Hasse Simonsdochter II
In order to practice my English and to introduce you to one of my favourite books: Hasse Simonsdochter (1983), by Thea Beckman. In this romanticised version of the story about Jan van Schaffelaar (c. 1445 – 1482), the Dutch cavalry officer saves Hasse Simonsdochter (the main character) when she is attacked by a couple of cattle-drivers who pass the Kampereiland. Van Schaffelaar is said to have killed one of the drovers and was sentenced to death by the people of Kampen. But then, something happens… 😉
This is the second part of this translation, click here to start at the beginning.
While her mother knelt down beside a pillar to pray in disappointment, Hasse walked around the colossal building in amazement. In awe, she looked up to the windows allowing light to enter in a hundred colours. When the organ began to play she listened, trembling with discomfort to the sounds that surrounded her. And then she discovered the painting. It represented the torture of Saint Sebastian. Hasse saw a naked writhing man tied to a pillar. He was pierced with arrows. The blood was running from him in rays, his face had left in agony, but that was not what captivated her.
She stood still, her thumb in her mouth, looking up at the horror and when her mother pulled her arm, snarling: ‘Where were you!’ Hasse took the thumb out of her mouth, pointed to the panel and said clearly:
‘Look, reed arrows.’
‘No,’ grunted mother, ‘they’re made of iron’.
But Hasse didn’t believe it. She let herself be drawn outside to the sunny square and there they were absorbed in the hustle and bustle of a metropolis. Kampen in the fifteenth century: that was a concept throughout the known world.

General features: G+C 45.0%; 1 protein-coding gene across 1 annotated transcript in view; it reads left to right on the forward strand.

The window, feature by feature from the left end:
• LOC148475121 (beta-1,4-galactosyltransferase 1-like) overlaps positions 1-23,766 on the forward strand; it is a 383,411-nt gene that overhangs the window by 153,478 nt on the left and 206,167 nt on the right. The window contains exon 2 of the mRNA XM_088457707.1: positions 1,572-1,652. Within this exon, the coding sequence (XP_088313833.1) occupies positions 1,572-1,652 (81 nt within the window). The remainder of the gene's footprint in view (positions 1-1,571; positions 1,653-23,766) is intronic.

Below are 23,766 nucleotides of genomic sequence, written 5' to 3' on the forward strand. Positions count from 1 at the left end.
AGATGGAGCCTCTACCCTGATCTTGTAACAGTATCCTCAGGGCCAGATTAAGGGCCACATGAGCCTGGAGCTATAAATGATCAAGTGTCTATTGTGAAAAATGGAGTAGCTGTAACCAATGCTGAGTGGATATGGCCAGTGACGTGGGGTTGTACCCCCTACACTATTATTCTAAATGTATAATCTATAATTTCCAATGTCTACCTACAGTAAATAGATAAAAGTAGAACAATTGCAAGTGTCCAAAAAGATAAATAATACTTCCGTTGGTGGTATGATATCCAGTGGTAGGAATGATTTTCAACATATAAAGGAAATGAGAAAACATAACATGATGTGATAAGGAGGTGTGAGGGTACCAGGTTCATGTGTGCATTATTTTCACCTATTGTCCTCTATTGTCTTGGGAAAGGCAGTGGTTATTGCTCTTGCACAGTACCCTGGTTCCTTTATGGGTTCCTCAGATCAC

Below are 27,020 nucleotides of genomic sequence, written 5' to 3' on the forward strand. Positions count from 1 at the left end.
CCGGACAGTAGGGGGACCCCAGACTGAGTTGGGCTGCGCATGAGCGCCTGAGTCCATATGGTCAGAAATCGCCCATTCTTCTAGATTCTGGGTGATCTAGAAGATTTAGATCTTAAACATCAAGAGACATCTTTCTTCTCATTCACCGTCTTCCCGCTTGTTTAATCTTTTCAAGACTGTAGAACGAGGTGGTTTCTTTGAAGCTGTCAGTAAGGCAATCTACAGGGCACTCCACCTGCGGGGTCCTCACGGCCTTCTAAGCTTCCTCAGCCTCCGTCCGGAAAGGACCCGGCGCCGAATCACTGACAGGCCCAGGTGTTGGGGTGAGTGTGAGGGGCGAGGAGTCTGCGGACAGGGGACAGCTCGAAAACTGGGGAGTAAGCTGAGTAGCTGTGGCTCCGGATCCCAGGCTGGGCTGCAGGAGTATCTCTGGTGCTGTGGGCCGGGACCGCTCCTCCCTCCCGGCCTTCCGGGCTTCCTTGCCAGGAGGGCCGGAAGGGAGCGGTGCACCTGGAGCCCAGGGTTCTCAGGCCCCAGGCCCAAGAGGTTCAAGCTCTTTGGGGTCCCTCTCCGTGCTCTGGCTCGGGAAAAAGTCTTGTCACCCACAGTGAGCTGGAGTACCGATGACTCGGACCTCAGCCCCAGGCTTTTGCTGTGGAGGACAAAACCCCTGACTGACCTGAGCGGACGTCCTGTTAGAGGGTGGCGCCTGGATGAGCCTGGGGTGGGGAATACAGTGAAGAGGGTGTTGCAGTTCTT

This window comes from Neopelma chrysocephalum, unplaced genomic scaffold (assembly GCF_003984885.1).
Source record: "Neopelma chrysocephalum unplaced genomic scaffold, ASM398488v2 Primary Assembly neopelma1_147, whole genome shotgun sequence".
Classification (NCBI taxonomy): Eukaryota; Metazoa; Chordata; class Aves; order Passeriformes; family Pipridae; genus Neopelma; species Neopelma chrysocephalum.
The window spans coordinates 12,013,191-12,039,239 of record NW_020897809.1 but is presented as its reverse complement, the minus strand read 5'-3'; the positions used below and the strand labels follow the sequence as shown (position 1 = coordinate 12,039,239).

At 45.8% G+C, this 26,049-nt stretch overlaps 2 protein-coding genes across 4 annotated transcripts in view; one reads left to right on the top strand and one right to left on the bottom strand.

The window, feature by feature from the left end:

Little Hasse had difficulty absorbing everything she saw. It was too much at once. A church as big and high as heaven. Streets and alleys, full of people, beautifully dressed, who spoke to each other in stately fashion and sometimes just entered stone houses. High heavy gates, chariots pulled by horses where the wagon man walked beside them, shouting that the passers-by had to step aside. An impressive town hall with the shovel tower, next to which the iron cage hung; in it, criminals were exhibited. The Fish Market at the Fish Gate where the stench hit you on the throat.
And then all those warehouses, where goods were brought in or carried out, and the dozens of ships along the IJsselkade, decorated with flags, pennants, rolled up sails. Next to the famous bridge over the IJssel stood the tollbooth, also built entirely of stone, and next to it the most wondrous structure of all: a crane with a wheel bigger than that of a watermill, in which men were walking. They walked and walked, pushed with their bare feet on the spokes of the wheel and still did not move forward, but the wheel turned and wound up the winch with which heavy loads were lifted out of the ships.
Hasse stood there looking at it long and carefully until her mother grabbed her by the arm and dragged her along. The child kicked, screamed and braced, but it became willing again when it noticed that they would now cross that bridge again, above the sparkling water, where Hasse could see how the ships sailed across the IJssel with all sails flowing. Once again she looked back and saw the city with its impressive gates, thick walls, circles and towers, and behind them the treetops. So beautiful, so colourful!
She actually wanted to return immediately, but once on the other side of the river, when they passed the village of IJsselmuiden and walked over the Oude Zeedijk, she met the hissing silence of the polder and could see the Nieuwe Zeedijk in the distance, behind the meadows of the Geute. With all her six years she knew it again: there are the reed lands where I am not allowed to come, but where the birds live, where the reeds live and where it sings so wonderfully in the summer.